Prayer can be both praise and a petition, but above all, it’s a call to action that comes straight from God.
That was the message to more than fifty people attending a morning seminar, entitled “The Call to Prayer,” organised by the Sheffield North Deanery Liturgy and Spirituality Group, held at St Francis of Assisi, Sandygate Road, Sheffield and addressed by Bishop Ralph and former Liturgy and Spirituality Group chair, Gerry Burke.
Gerry Burke took the disciples’ request to Jesus – “Master, teach us how to pray” – as his theme.
The Bible recorded thirty three instances when Jesus prayed and a further twenty nine when he told others to pray, but we had no way of knowing how Jesus prayed when he took himself off on his own, so it was all the more important to listen to what Jesus told the disciples.
“Prayer is both praise and petition, but it is really a proposal for action – and action by us,” said Gerry. “Prayer is about change – changing us, changing our relationships, changing our attitudes, shaping our lives. When we pray, we cannot run away from who we are and what we are. We have to acknowledge there are parts of our behaviour that need sorting out by looking at ourselves with honesty and humility, learning what we must do to sort out our actions and attitudes.
“For Christians, presence is at the heart of prayer. Prayer is the opportunity to acknowledge God’s continuing presence. When Jesus took himself off to the desert, it must have been to heighten his experience of the presence of God. When he prayed in public, it was to heighten the presence of God to the people around him.”
Prayer isn’t for special times or places; it is for whenever the mood takes us, but it needs feeling, courage, honesty and openness to change. Prayer doesn’t even require words.
“Sometimes the most effective times in a relationship are those without words,” said Gerry. “You can tell someone you love them with your eyes. You can bring comfort with a touch. Sometimes words get in the way. Sitting in unthinking silence can be just as good.”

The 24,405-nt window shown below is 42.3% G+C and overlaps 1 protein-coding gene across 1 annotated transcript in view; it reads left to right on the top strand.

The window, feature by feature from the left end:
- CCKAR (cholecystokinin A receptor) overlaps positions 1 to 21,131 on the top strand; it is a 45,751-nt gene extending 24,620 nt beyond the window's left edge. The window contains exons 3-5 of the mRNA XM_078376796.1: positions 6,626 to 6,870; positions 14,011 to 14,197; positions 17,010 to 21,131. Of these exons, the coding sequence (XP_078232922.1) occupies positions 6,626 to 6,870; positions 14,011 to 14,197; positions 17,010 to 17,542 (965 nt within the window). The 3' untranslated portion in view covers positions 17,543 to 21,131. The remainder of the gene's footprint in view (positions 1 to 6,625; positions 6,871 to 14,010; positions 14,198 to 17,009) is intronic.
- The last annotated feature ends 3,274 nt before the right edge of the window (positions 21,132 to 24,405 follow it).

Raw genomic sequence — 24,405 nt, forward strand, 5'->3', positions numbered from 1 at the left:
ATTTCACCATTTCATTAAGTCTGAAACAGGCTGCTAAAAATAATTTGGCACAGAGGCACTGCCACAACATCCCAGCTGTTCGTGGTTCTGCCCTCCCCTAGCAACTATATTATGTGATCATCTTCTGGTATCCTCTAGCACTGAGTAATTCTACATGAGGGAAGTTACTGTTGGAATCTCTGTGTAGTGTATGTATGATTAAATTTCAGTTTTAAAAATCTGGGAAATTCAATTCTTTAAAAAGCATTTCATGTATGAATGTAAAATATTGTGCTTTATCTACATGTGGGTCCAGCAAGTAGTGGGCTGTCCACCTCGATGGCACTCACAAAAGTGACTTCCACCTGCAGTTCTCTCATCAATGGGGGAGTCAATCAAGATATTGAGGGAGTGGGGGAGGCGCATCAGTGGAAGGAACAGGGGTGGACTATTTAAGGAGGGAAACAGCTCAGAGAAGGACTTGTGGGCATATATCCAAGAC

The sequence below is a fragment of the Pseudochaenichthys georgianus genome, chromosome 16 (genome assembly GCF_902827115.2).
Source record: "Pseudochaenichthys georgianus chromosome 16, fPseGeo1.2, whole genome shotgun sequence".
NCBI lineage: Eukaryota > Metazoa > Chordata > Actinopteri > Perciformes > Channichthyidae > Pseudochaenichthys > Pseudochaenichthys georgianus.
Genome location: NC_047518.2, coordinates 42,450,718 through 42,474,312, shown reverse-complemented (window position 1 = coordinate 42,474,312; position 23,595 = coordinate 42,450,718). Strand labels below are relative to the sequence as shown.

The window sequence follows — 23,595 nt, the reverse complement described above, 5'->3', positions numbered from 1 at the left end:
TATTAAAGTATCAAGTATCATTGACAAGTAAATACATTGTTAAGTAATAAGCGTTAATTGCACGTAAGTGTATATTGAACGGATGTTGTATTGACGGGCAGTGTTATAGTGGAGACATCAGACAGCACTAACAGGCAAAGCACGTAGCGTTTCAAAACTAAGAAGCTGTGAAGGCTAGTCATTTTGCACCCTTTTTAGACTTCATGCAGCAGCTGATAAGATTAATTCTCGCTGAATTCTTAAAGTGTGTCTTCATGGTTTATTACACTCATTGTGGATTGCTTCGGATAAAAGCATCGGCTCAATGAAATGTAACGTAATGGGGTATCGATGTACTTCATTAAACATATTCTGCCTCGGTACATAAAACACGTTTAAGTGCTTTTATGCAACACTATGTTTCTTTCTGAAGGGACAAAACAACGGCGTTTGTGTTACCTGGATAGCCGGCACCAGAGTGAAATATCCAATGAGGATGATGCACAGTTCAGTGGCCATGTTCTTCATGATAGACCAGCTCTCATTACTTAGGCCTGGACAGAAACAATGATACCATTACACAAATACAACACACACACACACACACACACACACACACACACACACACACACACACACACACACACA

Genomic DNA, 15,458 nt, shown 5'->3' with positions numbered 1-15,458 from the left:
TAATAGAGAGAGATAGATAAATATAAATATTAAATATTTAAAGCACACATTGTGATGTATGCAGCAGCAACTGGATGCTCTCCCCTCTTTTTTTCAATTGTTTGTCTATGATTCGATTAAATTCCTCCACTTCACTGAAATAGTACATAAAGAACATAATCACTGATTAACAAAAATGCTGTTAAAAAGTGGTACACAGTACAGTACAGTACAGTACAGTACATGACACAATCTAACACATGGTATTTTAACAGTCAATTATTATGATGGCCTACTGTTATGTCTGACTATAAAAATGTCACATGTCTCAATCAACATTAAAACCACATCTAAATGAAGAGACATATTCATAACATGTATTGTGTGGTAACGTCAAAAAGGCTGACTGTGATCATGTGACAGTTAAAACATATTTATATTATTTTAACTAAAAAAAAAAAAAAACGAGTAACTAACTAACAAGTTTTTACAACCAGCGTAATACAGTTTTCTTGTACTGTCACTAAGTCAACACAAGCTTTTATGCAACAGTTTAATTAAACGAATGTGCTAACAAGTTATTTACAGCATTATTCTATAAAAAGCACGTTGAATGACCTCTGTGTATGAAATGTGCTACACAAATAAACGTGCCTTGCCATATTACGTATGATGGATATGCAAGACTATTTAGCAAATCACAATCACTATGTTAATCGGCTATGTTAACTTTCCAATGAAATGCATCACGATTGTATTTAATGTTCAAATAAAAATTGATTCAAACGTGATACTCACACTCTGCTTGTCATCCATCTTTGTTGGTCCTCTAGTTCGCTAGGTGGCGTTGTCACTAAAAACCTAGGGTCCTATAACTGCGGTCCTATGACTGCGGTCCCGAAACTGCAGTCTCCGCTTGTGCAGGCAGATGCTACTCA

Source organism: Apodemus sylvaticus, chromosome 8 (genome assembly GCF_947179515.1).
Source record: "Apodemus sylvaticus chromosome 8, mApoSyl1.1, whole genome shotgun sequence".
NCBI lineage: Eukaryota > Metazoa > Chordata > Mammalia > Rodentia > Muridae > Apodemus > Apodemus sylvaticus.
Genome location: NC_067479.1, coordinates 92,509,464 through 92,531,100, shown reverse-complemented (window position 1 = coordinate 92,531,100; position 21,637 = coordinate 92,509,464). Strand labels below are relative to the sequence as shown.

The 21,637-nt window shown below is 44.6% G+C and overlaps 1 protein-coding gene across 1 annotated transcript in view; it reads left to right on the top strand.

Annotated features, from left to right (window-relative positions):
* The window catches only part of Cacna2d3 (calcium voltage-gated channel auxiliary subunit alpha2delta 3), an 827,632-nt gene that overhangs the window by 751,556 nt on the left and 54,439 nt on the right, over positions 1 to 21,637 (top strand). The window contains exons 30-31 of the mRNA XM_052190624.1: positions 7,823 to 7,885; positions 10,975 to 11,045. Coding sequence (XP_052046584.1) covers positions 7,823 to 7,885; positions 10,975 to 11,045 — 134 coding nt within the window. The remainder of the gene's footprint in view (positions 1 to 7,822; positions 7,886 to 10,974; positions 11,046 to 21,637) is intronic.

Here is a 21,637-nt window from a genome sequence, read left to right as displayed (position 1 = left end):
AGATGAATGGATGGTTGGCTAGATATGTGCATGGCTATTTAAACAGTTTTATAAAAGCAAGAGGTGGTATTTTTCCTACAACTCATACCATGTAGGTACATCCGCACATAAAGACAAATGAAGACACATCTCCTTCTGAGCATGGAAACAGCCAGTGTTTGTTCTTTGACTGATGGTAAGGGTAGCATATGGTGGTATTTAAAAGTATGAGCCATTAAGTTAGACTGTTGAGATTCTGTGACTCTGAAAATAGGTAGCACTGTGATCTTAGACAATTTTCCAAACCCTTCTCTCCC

Examining how bishops, priests and deacons could lead and inspire God’s faithful people in prayer, Bishop Ralph stressed that God was the source of all prayer.
“Prayer is always God’s initiative,” he said. “It is in prayer that God makes himself known to us and makes us known to ourselves.”
Bishop Ralph, who will shortly celebrate 40 years of priestly ordination, focused on prayer in the Liturgy of the Word and the Liturgy of the Eucharist. “I am filled with enormous gratitude for the privilege I have had over these years to lead the people of God in prayer … chiefly centred around the Eucharist,” said Bishop Ralph.
During a discussion on the bidding prayers said during Mass, both Bishop Ralph and Gerry Burke stressed the opportunity the Prayer of the Faithful had for placing everyone’s prayers in the “here and now.”
“Our prayer of petition isn’t about telling God about what is going on, but about God sensitising us to the things we need to pray for,” said Bishop Ralph. He also emphasised the role devotions could play in feeding and nourishing someone’s prayer and helping them to gain a greater understanding of the Eucharist.
“It may be that some of the devotions we grew up with no longer fire us or younger generations, but that doesn’t mean they are not important. We have to look for other devotions that really fire young people,” said Bishop Ralph.
Photographs courtesy of Bob Rae